This is the basis of our game story, but Zucker said on Wednesday with the benefit of a normal gameday routine, things would be better for him. Well… that “normal” looked pretty good. He just seemed so much more in tune with what the Penguins do on Friday whereas on Tuesday, against the Lightning, he was primarily just skating around trying to fit in as best he could.

It’s enticing to wonder what he could offer with more beyond four-days of being par

The Penguins’ power play is gaining some traction having recorded goals in three consecutive games. It’s fair to say it’s still a work in progress but it’s progressing in a good direction.

Jarry did little to shift anything in the competition between himself and Murray. That’s to say he played very well. He made 34 saves and looked in control, albeit against a limited opponent.

The Canadiens played a pretty strong game within their limitations. Outside of a few legit talents such as an older Kovalchuk and Tatar, they mostly have third- and fourth-liners who are playing to their full but limited potential. And they all skate. They’re missing a vital component in defenseman Shea Weber and that doesn’t help things. But this team will make the opponent work for every inch on the ice. They did that to the Penguins on Friday.

One could label the Canadiens a poor man’s version of the Islanders. And the Islanders are kind of a team on workman’s comp.

Publicly speaking

Zucker’s first goal was the game-winner but Sullivan suggested his second goal might have been more important:

“There’s critical moments, I think, in games that … significantly influence the outcomes. The shift or two right after a goal is scored on either side is really important. For me, that’s one of those critical moments. There’s an opportunity to try to influence the game in a positive way. We get scored against … we come out shortly thereafter and score the way that we did gives our bench a huge boost. Those types of moments go a long way to controlling momentum. And this game is so much about momentum, it’s important to do your best to control it. That particular goal I think was an important one for us.”

Crosby on Zucker’s second game:

“He just looked comfortable out there. It’s hard. There’s so many new things that are thrown at you. (He) probably had a lot of things going through (his) mind in that situation. Today probably felt like more of a regular game day for him. It’s the same game. You just need to go out there and feel that. He got that first (game) under his belt but tonight, he was just flying. He created a lot. Got a couple of big goals for us.”

Sullivan on Zucker’s second game:

“His speed was more noticeable tonight. You could see how good he is on the transition when the puck changes from defense to offense. His ability to create separation to jump into windows of opportunity and we’ve got some guys that can get him the puck. I thought that was much more evident tonight. Jason’s going to get more comfortable with each day that he’s here. You could see his ability to finish. He had two real good goals tonight. So we’re excited about having him. We think he’s only going to get better. Familiarity is going to help him.”

Zucker sees a simple approach being best with regards to skating with Crosby:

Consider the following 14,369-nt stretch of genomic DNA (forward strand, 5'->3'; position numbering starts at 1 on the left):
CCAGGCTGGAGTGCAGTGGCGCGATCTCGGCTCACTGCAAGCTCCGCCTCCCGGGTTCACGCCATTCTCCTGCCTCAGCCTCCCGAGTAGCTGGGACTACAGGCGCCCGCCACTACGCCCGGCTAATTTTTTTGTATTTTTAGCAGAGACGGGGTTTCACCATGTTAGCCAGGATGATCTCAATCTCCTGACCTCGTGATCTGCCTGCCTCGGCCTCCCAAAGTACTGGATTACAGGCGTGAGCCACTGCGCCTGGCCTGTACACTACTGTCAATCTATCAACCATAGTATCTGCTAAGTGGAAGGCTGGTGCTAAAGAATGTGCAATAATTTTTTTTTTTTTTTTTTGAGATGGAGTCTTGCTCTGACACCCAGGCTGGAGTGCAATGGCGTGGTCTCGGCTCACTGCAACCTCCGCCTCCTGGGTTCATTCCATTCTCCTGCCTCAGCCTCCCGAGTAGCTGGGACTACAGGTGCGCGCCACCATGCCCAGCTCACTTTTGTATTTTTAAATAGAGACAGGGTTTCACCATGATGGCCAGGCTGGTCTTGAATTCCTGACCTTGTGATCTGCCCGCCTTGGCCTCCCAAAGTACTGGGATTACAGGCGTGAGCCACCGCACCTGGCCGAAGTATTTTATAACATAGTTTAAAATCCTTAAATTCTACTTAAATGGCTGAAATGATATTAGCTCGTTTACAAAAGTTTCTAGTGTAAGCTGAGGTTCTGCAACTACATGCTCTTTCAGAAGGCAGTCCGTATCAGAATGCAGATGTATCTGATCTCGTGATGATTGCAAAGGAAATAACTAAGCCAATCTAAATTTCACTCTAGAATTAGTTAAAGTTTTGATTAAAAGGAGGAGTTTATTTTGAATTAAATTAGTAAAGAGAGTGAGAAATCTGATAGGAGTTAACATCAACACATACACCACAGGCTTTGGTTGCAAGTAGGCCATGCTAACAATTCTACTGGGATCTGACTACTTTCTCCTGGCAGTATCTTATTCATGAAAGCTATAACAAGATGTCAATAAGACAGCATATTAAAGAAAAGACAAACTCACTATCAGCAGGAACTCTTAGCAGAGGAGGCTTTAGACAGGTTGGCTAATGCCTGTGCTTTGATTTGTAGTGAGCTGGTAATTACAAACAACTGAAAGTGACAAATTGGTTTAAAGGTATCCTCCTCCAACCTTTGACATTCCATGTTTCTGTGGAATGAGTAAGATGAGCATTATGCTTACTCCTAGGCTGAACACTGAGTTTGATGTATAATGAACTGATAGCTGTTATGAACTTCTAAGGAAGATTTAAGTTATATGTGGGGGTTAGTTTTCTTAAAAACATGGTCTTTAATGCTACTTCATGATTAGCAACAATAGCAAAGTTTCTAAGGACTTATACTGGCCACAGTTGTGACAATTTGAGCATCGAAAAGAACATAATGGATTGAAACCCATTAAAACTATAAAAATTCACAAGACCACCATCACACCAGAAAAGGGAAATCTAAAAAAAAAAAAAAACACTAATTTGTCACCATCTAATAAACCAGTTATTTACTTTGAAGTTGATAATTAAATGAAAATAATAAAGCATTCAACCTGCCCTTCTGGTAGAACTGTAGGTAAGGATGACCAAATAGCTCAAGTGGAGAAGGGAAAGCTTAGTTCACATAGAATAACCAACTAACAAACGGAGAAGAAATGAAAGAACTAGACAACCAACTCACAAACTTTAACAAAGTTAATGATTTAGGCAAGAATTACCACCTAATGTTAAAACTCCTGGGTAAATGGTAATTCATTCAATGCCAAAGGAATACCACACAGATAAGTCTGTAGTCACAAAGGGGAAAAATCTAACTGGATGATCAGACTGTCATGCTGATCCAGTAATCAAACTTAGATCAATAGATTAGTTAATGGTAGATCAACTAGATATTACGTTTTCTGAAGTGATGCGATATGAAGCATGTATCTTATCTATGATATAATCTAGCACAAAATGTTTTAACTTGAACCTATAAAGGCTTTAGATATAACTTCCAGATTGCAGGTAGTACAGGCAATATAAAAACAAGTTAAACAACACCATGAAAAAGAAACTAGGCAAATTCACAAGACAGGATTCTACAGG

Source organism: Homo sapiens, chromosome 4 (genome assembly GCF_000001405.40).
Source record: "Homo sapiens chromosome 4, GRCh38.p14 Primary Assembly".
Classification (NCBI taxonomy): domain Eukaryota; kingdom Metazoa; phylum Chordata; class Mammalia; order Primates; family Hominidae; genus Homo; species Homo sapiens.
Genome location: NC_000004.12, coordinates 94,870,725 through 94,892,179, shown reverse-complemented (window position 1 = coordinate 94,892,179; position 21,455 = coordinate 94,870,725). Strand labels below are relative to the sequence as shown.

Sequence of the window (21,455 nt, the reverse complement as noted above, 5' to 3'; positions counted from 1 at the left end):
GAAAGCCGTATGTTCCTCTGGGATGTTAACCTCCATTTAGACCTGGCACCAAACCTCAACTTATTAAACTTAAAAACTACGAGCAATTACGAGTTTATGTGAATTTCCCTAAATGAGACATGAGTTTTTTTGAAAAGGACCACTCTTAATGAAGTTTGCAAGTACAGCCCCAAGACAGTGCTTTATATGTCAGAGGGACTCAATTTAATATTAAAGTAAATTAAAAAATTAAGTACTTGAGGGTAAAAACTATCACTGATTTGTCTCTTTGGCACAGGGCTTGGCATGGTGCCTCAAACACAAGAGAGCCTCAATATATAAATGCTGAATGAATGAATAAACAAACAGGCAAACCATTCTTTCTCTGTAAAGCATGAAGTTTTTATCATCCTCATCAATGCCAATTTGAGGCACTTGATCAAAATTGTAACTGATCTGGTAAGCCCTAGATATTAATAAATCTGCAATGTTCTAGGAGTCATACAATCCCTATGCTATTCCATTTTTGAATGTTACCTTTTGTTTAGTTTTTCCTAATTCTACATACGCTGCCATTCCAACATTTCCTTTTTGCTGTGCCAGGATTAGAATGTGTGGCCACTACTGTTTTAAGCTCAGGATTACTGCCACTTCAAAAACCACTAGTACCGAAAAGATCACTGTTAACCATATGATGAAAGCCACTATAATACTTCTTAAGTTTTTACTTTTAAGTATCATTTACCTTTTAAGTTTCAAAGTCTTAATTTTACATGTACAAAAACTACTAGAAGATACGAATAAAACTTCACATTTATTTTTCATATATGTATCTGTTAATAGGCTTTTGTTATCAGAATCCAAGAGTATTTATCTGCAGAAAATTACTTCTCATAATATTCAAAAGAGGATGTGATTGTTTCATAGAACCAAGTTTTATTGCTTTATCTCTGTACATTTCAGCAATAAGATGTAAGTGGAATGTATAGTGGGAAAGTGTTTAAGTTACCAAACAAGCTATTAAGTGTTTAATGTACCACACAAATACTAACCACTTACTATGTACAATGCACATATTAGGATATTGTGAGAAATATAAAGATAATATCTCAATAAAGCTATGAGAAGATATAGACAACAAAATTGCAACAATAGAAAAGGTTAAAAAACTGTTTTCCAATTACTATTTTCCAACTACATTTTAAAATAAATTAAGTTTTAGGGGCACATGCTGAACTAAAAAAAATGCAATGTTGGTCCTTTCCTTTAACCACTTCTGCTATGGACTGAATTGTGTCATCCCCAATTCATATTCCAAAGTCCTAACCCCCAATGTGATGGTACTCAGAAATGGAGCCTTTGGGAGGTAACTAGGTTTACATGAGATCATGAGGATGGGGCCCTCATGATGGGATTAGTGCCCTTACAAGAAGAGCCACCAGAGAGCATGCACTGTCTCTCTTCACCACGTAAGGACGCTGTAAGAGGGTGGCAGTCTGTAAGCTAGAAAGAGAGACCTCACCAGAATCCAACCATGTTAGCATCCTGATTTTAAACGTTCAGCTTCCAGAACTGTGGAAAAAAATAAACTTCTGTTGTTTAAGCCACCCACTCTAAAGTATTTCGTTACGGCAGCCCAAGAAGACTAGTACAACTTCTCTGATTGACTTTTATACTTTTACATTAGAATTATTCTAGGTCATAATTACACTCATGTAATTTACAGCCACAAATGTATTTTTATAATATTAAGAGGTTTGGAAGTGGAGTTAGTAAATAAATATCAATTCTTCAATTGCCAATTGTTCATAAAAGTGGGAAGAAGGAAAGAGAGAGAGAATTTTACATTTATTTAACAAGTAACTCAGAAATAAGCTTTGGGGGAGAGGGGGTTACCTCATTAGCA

“I’m just going to get open. That’s about it. I’m going to skate, try to push some (defensemen) back on that play. Get open, use my speed so the option is there.”

Crosby on Zucker’s offensive instincts:

“His speed opens up a lot. He creates turnovers and creates chances off the rush, as you see on the goals there. That’s kind of what’s allows him to do everything else, his speed. … He knows when it’s time to pull up and open up for a shot or go hard to the net. Sometimes too, it’s not always going to translate to you scoring but you might take someone with you and open up space for somebody else. His speed really pushes guys back. It allows him to get open.”

Zucker on being around the Penguins for a few days:

“It’s a winning culture and I felt that the day I got here. I felt that the very first game. It was a different feeling in here in a very great way. I’m just excited to be a part of it and hope I can help these guys win some games down the stretch here.”

Zucker joked about Pettersson’s pass setting up his second goal:

“That was unbelievable. I’m going to start giving (Pettersson) the puck more often. I stole one from him the shift before.”

On Thursday, many reporters from Montreal took in the Penguins’ practice in Cranberry and were struck by how high-tempo the session was. Sullivan was asked by a Montreal media member about their approach to practice after Friday’s game:

“We preach to our players all the time that we’re creatures of habits. We are what we repeatedly do. So we try to practice the way we play. We try to practice with pace. There’s always an element of intensity in the way we try to practice because we’re trying to prepare guys for game scenarios. I give our players really so much credit because of the worth ethic that they have. We have great leaders on the team that set the standard that starts in practice. But it translates into games. It’s hard to just flip the switch. These guys, they practice hard like that all the time. That’s part of the environment we’re trying to create here. We’ve got a great group of players that work extremely hard and I think our leaders set the bar there.”

Visually speaking

Game summary.

Event summary.


Follow the Penguins all season long.

Seth Rorabaugh is a Tribune-Review staff writer. You can contact Seth by email at [email protected] or via Twitter .